Monetary and Financial History

This information is for the 2021/22 session.

Teacher responsible

Prof Albrecht Ritschl SAR 606


This course is available on the MRes/PhD in Accounting (AOI) (Accounting, Organisations and Institutions Track), MSc in Economic History, MSc in Economic History (Research), MSc in Global Economic History (Erasmus Mundus) and MSc in Political Economy of Late Development. This course is available with permission as an outside option to students on other programmes where regulations permit.

This course has a limited number of places (it is controlled access) and demand is typically high.  This may mean that you are not able to get a place on this course.


There are no specific pre-requisites for this course. Nevertheless, some preliminary background in introductory macroeconomics and introductory statistics could be useful. 

Course content

Where does money come from? How did financial markets first develop and integrate? What has been the impact of financial markets on economic development, growth, and business cycle fluctuations? When did financial crises first arise, and how did they develop in the twentieth century, up to the subprime and Euro crises of 2008-2015 and the Covid-19 pandemic? This course offers an opportunity to delve into these questions and analyse the evolution of the role of money in Western economies over centuries, from the Middle Ages to the 2000s.

The first part of the course will allow students to acquire a broad overview of the origins of financial markets from 800 to the eve of World War 1. It will explore the creation of mints and central banks, the role of finance in processes of long-run growth such as the Industrial Revolution, how financial bubbles and banking panics first arose, and how financial markets integrated in the 19C with the Gold Standard.

The second part of the course will start with a focus on the financial turmoil of the Great Depression, looking at the mechanisms leading to hyperinflation, bank failures, debt crises and capital flight on both sides of the Atlantic. It will then move on to analysing the evolution of financial institutions under Bretton Woods, sovereign debt crises, the 1990s bubbles, bank bailouts during the Great Recession in the US and in the Euro area, and demand management in high-debt worlds such as one affected by Covid-19. In the end, students will have a firm grasp of the evolution of financial markets over centuries up until now.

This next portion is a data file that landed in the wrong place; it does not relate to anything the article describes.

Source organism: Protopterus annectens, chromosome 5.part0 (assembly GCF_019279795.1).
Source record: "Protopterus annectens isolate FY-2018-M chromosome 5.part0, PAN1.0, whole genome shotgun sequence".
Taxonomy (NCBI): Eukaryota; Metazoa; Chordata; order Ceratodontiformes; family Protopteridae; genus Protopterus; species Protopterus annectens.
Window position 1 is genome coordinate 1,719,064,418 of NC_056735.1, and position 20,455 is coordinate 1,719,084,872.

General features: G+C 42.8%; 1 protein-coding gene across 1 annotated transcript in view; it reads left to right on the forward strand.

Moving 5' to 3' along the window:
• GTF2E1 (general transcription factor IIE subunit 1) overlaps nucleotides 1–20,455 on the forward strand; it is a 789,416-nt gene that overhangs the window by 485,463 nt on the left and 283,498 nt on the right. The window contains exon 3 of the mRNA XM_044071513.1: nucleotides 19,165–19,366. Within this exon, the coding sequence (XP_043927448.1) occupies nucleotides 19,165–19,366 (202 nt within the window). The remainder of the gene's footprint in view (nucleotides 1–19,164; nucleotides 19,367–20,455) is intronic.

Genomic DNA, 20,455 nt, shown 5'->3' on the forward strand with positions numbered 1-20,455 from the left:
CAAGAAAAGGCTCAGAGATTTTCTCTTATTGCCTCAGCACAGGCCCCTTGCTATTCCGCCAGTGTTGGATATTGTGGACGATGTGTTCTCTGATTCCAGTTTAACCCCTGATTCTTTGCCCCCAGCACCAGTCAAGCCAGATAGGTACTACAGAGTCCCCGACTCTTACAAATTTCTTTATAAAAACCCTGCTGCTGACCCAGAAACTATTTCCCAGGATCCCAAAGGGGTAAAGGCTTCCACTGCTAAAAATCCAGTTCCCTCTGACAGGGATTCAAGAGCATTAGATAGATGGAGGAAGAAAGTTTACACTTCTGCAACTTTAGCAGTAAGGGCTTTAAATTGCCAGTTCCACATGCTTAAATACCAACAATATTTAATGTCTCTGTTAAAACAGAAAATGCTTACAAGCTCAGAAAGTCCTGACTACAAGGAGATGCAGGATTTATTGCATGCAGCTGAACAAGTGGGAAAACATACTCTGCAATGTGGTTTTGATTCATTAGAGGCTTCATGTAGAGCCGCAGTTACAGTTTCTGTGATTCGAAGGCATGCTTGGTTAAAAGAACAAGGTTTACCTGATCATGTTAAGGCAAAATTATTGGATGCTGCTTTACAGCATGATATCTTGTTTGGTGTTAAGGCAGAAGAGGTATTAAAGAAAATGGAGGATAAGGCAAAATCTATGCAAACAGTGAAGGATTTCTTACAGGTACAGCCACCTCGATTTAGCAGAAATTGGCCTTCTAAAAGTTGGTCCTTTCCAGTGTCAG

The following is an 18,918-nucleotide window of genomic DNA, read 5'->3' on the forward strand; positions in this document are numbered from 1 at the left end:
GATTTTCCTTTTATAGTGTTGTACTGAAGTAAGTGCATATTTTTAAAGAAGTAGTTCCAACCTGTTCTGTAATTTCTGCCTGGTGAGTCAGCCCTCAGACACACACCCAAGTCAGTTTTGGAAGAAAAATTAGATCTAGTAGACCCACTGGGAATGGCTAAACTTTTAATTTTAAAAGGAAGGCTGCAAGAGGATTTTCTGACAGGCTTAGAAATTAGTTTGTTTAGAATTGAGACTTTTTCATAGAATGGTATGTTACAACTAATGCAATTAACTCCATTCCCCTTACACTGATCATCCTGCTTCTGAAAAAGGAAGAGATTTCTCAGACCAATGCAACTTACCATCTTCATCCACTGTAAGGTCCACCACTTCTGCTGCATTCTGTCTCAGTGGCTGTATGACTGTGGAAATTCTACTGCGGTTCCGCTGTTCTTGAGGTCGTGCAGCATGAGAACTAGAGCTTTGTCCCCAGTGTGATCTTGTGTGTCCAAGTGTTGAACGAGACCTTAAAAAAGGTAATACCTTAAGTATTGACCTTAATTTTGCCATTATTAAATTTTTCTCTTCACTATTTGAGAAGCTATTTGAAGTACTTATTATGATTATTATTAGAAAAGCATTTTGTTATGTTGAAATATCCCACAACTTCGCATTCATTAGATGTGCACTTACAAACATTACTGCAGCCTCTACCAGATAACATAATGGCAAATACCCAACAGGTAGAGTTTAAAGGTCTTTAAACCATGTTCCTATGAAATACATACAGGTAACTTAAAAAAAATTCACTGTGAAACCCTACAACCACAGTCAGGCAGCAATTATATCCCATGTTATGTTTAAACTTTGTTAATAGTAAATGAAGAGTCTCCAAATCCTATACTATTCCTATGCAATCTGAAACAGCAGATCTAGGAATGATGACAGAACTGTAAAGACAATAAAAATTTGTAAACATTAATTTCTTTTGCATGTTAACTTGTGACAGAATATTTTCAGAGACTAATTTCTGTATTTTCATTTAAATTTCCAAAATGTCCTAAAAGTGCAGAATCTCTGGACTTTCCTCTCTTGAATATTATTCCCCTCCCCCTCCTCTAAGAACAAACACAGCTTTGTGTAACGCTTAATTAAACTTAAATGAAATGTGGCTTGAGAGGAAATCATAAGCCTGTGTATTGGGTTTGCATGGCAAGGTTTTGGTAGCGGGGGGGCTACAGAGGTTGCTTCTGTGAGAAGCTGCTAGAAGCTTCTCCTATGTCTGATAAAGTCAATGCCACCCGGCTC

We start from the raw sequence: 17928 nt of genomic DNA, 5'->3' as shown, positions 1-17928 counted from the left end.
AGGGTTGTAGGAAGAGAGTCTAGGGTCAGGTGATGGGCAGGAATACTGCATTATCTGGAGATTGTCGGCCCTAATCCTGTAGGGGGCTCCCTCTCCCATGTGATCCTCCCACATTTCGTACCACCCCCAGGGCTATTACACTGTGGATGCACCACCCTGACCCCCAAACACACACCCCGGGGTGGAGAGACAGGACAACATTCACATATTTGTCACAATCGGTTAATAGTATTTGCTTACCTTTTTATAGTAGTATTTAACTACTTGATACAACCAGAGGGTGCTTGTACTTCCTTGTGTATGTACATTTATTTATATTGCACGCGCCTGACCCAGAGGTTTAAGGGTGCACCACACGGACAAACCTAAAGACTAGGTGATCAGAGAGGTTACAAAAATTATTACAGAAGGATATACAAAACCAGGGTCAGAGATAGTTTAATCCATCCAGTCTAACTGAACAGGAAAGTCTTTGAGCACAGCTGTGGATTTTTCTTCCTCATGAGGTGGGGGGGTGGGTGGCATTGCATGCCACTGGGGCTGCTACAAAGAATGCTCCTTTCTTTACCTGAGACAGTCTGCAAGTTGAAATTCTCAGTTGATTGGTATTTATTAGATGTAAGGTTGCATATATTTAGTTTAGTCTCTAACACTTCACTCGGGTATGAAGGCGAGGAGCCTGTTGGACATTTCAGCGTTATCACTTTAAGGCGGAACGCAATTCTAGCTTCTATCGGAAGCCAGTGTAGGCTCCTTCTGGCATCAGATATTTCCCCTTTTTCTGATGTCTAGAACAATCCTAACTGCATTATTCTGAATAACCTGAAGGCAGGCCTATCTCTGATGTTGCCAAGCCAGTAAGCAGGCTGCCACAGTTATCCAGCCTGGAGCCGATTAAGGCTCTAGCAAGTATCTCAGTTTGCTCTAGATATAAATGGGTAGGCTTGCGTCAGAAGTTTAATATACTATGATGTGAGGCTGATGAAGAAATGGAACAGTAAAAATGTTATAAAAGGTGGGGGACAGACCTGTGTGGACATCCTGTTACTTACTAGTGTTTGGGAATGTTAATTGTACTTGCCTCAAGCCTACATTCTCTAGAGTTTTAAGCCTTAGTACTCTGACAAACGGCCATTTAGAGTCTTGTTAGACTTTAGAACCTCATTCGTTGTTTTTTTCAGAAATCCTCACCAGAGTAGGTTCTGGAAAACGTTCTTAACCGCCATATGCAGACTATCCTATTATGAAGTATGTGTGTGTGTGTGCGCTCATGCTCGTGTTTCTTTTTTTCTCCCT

10 hours of lectures and 10 hours of seminars in the MT. 10 hours of lectures and 10 hours of seminars in the LT.

This course is delivered through a combination of classes and lectures totalling a minimum of 40 hours across Michaelmas Term and Lent Term. This year, while we are planning for most classes and seminars to be delivered in-person, it is possible that some or all of this teaching may have to be delivered virtually.  Lectures will either be recorded or given in the form of live webinars.

This course includes a reading week in Week 6 of Michaelmas Term and week 6 of Lent Term.

Formative coursework

Students are expected to write two essays or equivalent pieces of written work.

Indicative reading

  • Aliber, R., & Kindleberger, Charles P. (2015). Manias, panics and crashes : A history of financial crises (Seventh ed.). Palgrave.
  • Eichengreen, B. (2015). Hall of mirrors: The Great Depression, the great recession, and the uses-and misuses-of history. New York: Oxford University Press. 
  • Ferguson, N. (2009). The ascent of money : A financial history of the world. London: Penguin.
  • Rajan, R. (2011). Fault lines : How hidden fractures still threaten the world economy (1st pbk. ed.). Princeton, N.J.: Princeton University Press.
  • Gorton, G. (2012). Misunderstanding financial crises : Why we don't see them coming. New York: Oxford University Press.


Essay (50%, 5000 words) in the MT.
Essay (50%, 5000 words) in the LT.

Course selection videos

Some departments have produced short videos to introduce their courses. Please refer to the course selection videos index page for further information.

Important information in response to COVID-19

Please note that during 2021/22 academic year some variation to teaching and learning activities may be required to respond to changes in public health advice and/or to account for the differing needs of students in attendance on campus and those who might be studying online. For example, this may involve changes to the mode of teaching delivery and/or the format or weighting of assessments. Changes will only be made if required and students will be notified about any changes to teaching or assessment plans at the earliest opportunity.

Key facts

Department: Economic History

Total students 2020/21: 55

Average class size 2020/21: 19

Controlled access 2020/21: Yes

Value: One Unit

Guidelines for interpreting course guide information

Personal development skills

  • Self-management
  • Team working
  • Problem solving
  • Application of information skills
  • Communication
  • Application of numeracy skills